Gerhardie, Waugh and Boyd

Novelist William Boyd has written an essay for The Spectator about the influence of William Gerhardie’s novels on several British novelists of the interwar period. It is entitled “Evelyn Waugh’s sincerest form of flattery.” Here’s an excerpt from the beginning:

Graham Greene, Anthony Powell, Olivia Manning, Katherine Mansfield and many others later testified to the impact that reading [Gerhardie’s] early novels made on them. Evelyn Waugh was no exception. In a letter written later in life when Gerhardie had hit hard financial times and the literary world was getting up a collection of funds for him, Waugh sent in his check and added: “As you no doubt recognized, I learned a great deal of my trade from your own novels.” Waugh read Gerhardie when an undergraduate at Oxford — Waugh’s first novel, Decline and Fall (1928), was very Gerhardian. In the 1930s Waugh admitted to a mutual friend, “I shall never be as good as he. I know I have great talent, but he has genius.”

As a near obsessive reader of Waugh’s work and as someone with an intense curiosity about the man he was, I found these admissions — these confessions — both surprising and revelatory. Waugh was not the sort of person to consign himself happily to second place, and I felt there must be a clue to the formation of his particular tone of voice and the Wavian view of the human condition in this oblique and very unusual praise. It wasn’t Waugh that took me to Gerhardie, but as I read my way through Gerhardie’s many novels, particularly the early ones, I was repeatedly struck by how closely Waugh’s sense of humor and his take on life resembled Gerhardie’s. It seemed to me that a more forensic examination of the older writer’s influence on his younger contemporary might be worthwhile.

I decided to look closely at two books published not far apart: Gerhardie’s third novel, Jazz and Jasper (1928), and Waugh’s second, Vile Bodies (1930). Jazz and Jasper is an oddity. It was commissioned as a serial by Lord Beaverbrook (a great champion and new friend of Gerhardie) and designed to run in the Daily Express. It never did, in fact, though Beaverbrook paid Gerhardie the $350 he promised (about $25,000 today). When the book eventually appeared as an orthodox novel it was something of a success, but not an overwhelming one. It’s a measure of Gerhardie’s fame at the time that the cover of the first edition was simply a portrait of the author’s face. It’s hard to imagine that happening today — let alone ever — for a new work of fiction.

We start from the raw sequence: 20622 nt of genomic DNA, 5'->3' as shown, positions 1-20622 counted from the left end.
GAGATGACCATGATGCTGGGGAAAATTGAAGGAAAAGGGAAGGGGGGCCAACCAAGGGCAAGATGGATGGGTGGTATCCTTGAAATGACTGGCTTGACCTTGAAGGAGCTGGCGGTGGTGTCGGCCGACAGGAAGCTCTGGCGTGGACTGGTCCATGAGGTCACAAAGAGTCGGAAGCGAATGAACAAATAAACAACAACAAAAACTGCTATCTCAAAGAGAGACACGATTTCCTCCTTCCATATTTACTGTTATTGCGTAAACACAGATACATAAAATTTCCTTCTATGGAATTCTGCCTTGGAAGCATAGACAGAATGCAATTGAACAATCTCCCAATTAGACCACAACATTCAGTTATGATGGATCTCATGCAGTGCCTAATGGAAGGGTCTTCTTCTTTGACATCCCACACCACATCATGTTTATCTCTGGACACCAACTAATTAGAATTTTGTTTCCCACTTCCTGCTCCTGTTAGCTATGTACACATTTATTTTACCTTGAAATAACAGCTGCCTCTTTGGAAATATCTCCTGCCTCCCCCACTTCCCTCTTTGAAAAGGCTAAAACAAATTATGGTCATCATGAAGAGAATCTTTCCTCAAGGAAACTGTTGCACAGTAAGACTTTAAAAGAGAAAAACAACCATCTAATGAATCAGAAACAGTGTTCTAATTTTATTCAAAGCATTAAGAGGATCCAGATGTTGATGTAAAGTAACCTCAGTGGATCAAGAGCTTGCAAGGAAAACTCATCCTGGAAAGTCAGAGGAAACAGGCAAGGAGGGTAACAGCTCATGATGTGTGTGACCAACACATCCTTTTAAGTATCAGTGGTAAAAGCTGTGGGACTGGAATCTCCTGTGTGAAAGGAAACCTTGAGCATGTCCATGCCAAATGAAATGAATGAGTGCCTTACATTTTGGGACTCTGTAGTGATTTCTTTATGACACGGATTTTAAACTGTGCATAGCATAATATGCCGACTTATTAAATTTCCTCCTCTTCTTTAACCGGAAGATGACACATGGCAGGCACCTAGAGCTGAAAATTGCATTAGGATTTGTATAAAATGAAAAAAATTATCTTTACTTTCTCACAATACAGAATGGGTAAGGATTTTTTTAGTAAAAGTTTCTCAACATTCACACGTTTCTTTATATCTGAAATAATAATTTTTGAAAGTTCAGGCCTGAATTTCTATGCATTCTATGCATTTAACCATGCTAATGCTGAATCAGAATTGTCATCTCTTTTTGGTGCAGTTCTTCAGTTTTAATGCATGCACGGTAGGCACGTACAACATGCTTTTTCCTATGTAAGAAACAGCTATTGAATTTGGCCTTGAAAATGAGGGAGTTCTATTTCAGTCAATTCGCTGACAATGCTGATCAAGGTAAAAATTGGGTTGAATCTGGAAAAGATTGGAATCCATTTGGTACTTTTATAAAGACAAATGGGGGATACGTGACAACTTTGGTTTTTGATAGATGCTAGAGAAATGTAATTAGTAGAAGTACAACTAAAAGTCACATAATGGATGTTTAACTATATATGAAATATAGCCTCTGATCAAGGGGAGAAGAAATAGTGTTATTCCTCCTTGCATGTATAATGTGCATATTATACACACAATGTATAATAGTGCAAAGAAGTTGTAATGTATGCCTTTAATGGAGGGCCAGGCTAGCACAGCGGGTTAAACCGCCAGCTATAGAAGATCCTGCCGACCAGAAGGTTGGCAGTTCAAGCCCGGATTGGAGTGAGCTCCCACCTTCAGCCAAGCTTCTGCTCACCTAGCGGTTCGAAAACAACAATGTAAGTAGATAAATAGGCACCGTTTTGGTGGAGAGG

Boyd goes on to discuss in some detail particular passages and themes of Vile Bodies, elements of which can be traced to Gerhardie’s novel Jazz and Jasper (in America Eva’s Apples). He also notes Gerhardie’s distaste for Virginia Woolf (some one whom Waugh rarely praised) and discusses the influence of Gerhardie’s novel on the comedy of Scoop. Boyd also notes that Gerhardie greatly admired the works of Chekhov and helped introduce Checkhovian influences into English writing. Boyd’s article concludes with this:

Eventually, Gerhardie’s career went into a slow and relentless decline, though he regarded his failing fortunes with stoical resignation. He published no new writing in the last thirty-seven years of his life — as Evelyn Waugh’s star inexorably rose. Today, the one is justly feted, and the other is unjustly forgotten. To paraphrase T.S. Eliot: “Mature novelists steal — and good novelists make what they take into something better.”

The full article is recommended and can be read at this link. There is a paywall but you may register for The Spectator’s three free articles per month if you don’t want a subscription. Unfortunately, Gerhardie’s 1928 novel Jazz and Jasper, which I believe was his third, was apparently never reprinted under that title or its US title (Eva’s Apples). You may find it in reprints entitled Doom and My Sinful Earth. His first two novels–Futility and The Polyglots–as well as some of the later ones have also been reprinted and are readily available from Amazon.com  and second hand booksellers.

UPDATE (25 July 2022): Additional titles of reprint editions of Jazz and Jasper were added.

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